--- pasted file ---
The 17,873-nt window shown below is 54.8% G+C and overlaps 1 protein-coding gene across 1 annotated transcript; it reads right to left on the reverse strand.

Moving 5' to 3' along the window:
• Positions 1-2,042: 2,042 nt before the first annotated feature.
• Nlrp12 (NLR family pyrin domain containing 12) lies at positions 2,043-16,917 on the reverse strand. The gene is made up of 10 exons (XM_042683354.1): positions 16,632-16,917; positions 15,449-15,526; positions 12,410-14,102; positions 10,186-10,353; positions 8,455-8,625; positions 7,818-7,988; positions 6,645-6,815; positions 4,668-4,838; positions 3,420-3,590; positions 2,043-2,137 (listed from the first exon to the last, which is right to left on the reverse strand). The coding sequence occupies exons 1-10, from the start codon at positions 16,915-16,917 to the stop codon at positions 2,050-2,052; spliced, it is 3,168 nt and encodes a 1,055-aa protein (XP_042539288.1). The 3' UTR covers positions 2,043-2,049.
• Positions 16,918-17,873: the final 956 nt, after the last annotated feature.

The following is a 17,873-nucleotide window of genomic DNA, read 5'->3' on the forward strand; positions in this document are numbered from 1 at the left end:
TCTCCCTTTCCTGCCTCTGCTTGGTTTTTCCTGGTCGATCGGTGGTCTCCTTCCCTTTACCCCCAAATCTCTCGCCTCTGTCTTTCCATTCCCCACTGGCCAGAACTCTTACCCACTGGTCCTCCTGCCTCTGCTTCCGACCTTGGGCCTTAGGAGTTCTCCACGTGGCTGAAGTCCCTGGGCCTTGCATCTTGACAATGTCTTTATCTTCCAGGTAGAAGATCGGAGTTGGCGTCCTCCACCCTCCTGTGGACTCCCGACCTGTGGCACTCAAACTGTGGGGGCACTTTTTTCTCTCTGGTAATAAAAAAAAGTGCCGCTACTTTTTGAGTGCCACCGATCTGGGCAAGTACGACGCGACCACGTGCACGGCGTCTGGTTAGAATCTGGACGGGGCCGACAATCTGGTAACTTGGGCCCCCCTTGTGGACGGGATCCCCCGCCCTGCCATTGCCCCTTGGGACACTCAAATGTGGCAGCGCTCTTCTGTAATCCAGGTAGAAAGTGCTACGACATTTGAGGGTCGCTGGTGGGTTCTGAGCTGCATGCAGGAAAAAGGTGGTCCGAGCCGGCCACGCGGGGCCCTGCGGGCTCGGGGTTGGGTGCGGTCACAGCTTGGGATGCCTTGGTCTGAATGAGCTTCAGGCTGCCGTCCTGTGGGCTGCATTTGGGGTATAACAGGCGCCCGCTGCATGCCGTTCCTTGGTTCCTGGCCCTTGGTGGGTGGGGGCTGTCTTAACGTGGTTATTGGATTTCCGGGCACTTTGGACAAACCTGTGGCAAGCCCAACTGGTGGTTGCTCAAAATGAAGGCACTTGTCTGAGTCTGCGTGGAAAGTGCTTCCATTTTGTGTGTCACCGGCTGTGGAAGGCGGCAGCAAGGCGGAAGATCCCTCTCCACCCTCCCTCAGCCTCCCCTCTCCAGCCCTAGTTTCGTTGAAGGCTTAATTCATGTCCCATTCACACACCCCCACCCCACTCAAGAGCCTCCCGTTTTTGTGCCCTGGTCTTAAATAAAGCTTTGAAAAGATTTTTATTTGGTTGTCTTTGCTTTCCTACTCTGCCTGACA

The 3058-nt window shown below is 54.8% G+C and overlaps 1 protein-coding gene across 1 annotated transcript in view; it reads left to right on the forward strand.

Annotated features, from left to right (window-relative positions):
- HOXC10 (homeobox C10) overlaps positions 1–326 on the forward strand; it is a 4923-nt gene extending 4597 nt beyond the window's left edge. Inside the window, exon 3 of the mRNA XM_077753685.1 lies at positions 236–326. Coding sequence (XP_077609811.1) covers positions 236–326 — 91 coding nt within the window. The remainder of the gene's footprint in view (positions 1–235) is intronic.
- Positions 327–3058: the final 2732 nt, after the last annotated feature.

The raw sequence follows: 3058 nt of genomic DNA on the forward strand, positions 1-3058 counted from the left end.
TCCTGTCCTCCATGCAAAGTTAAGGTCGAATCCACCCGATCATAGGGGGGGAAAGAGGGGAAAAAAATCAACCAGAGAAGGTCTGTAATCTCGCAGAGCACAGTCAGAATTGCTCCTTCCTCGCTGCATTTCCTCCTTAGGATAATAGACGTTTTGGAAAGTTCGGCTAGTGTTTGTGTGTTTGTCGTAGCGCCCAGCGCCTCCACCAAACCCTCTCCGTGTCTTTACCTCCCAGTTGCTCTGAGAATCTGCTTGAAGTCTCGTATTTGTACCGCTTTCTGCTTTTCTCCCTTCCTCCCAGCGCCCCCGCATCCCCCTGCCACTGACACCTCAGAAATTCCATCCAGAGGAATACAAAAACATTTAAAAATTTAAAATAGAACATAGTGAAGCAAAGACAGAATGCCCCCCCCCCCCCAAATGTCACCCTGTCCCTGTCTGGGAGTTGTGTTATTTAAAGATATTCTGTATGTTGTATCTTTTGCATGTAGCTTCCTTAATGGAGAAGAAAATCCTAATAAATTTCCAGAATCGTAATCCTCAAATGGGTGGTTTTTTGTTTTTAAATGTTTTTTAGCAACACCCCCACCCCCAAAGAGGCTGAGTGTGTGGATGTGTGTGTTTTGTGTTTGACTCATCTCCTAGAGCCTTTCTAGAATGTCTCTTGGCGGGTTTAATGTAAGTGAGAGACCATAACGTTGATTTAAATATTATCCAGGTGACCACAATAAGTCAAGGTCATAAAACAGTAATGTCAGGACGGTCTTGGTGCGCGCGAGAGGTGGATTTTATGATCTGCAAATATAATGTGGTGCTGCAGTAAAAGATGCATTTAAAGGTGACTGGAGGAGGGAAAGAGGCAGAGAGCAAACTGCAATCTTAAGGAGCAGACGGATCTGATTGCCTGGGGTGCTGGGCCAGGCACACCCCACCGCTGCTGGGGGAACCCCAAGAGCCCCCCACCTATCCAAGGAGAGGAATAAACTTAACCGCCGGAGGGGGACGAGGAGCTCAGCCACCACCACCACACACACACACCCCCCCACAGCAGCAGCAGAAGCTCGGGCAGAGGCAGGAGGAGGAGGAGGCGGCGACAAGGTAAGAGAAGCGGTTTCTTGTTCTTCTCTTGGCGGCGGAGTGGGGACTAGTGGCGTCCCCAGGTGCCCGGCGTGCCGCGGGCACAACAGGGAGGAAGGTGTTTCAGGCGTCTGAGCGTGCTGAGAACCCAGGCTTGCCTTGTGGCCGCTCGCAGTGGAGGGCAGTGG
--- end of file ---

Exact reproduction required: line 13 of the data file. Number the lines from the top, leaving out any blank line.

TCCTGTCCTCCATGCAAAGTTAAGGTCGAATCCACCCGATCATAGGGGGGGAAAGAGGGGAAAAAAATCAACCAGAGAAGGTCTGTAATCTCGCAGAGCACAGTCAGAATTGCTCCTTCCTCGCTGCATTTCCTCCTTAGGATAATAGACGTTTTGGAAAGTTCGGCTAGTGTTTGTGTGTTTGTCGTAGCGCCCAGCGCCTCCACCAAACCCTCTCCGTGTCTTTACCTCCCAGTTGCTCTGAGAATCTGCTTGAAGTCTCGTATTTGTACCGCTTTCTGCTTTTCTCCCTTCCTCCCAGCGCCCCCGCATCCCCCTGCCACTGACACCTCAGAAATTCCATCCAGAGGAATACAAAAACATTTAAAAATTTAAAATAGAACATAGTGAAGCAAAGACAGAATGCCCCCCCCCCCCCAAATGTCACCCTGTCCCTGTCTGGGAGTTGTGTTATTTAAAGATATTCTGTATGTTGTATCTTTTGCATGTAGCTTCCTTAATGGAGAAGAAAATCCTAATAAATTTCCAGAATCGTAATCCTCAAATGGGTGGTTTTTTGTTTTTAAATGTTTTTTAGCAACACCCCCACCCCCAAAGAGGCTGAGTGTGTGGATGTGTGTGTTTTGTGTTTGACTCATCTCCTAGAGCCTTTCTAGAATGTCTCTTGGCGGGTTTAATGTAAGTGAGAGACCATAACGTTGATTTAAATATTATCCAGGTGACCACAATAAGTCAAGGTCATAAAACAGTAATGTCAGGACGGTCTTGGTGCGCGCGAGAGGTGGATTTTATGATCTGCAAATATAATGTGGTGCTGCAGTAAAAGATGCATTTAAAGGTGACTGGAGGAGGGAAAGAGGCAGAGAGCAAACTGCAATCTTAAGGAGCAGACGGATCTGATTGCCTGGGGTGCTGGGCCAGGCACACCCCACCGCTGCTGGGGGAACCCCAAGAGCCCCCCACCTATCCAAGGAGAGGAATAAACTTAACCGCCGGAGGGGGACGAGGAGCTCAGCCACCACCACCACACACACACACCCCCCCACAGCAGCAGCAGAAGCTCGGGCAGAGGCAGGAGGAGGAGGAGGCGGCGACAAGGTAAGAGAAGCGGTTTCTTGTTCTTCTCTTGGCGGCGGAGTGGGGACTAGTGGCGTCCCCAGGTGCCCGGCGTGCCGCGGGCACAACAGGGAGGAAGGTGTTTCAGGCGTCTGAGCGTGCTGAGAACCCAGGCTTGCCTTGTGGCCGCTCGCAGTGGAGGGCAGTGG